Yellow Fever, released in 1976, sits right up there with No Agreement (1977) and Confusion (1975) both in terms of quality of the groove and Fela's tact in putting out his message.
"Yellow Fever" opens with a couple of measures of guitar and bass interplay that sets up the standard funk-jazz vamp that will prod the entire length.
The horn solos are reaching, explosive, and (though the word is overused) funky.
After eight minutes of instrumental eminence, Fela makes his own voice heard and gets to the meat of his product.
The words speak of the strange practice of Africans lightening their skin -- this idea just doesn't jive with Fela's strong pan-African sentiments.
As he gets progressively worked up, the choir responds to him exemplifying the idea and the vibe.
Once Fela feels he's got his point across, he just lets the musicians have their fun until the end of this 15-minute rollick.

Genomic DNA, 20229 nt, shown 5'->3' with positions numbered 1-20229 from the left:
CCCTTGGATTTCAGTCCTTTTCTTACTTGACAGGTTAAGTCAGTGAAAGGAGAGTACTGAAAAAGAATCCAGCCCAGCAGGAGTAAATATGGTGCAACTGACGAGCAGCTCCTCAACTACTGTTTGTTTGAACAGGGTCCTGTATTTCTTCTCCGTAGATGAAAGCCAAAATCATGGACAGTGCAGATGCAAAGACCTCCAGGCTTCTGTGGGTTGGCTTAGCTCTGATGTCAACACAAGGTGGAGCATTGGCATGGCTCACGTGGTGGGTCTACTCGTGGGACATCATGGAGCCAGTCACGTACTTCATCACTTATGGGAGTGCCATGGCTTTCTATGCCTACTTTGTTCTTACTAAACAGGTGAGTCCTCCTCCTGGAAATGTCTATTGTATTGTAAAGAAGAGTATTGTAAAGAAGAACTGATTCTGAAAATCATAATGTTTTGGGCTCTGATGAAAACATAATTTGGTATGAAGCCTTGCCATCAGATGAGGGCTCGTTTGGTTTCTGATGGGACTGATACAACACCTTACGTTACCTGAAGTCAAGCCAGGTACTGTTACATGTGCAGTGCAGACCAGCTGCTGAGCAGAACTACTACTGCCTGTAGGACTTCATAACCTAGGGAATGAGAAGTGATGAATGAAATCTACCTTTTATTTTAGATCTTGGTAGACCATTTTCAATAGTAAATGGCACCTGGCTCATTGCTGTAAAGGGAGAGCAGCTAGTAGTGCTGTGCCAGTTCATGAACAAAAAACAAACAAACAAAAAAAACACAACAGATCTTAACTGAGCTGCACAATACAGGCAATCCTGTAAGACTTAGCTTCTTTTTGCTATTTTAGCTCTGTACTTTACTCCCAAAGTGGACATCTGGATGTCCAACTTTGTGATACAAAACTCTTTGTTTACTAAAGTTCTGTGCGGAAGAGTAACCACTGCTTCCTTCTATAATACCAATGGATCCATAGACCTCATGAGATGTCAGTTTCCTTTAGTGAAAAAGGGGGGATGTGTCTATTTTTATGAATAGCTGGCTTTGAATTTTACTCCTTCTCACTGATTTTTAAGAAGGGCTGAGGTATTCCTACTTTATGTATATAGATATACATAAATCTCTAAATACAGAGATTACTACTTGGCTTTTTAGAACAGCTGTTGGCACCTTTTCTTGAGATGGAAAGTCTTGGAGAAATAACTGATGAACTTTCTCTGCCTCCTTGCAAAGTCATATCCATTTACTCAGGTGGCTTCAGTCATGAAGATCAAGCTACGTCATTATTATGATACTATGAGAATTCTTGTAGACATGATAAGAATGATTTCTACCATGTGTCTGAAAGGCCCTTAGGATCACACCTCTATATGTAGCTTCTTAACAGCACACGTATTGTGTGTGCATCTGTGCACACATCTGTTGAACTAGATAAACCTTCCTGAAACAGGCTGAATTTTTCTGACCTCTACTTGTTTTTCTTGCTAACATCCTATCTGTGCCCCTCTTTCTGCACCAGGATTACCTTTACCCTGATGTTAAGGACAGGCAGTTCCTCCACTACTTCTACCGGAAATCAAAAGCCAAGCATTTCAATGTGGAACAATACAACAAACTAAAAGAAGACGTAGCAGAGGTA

An unbelievable and hard-hitting groove opens up "Na Poi" and slams in with absolute genius.
This is actually another version of the same song from 1972.
"Na Poi," banned by the Nigerian Broadcasting Company due to its sexual content, makes one wonder -- what was really going on in the Kalakuta Republic (his walled-in residence)? The instrumentation of "Na Poi" that began as genius settles into the familiar and works itself out until, once again, Fela decides to get down and literally dirty.
This is an entertaining piece, but it doesn't really hold up to the rest of his material.
[MCA released Yellow Fever and the full-length Na Poi as a two-fer in 2000.].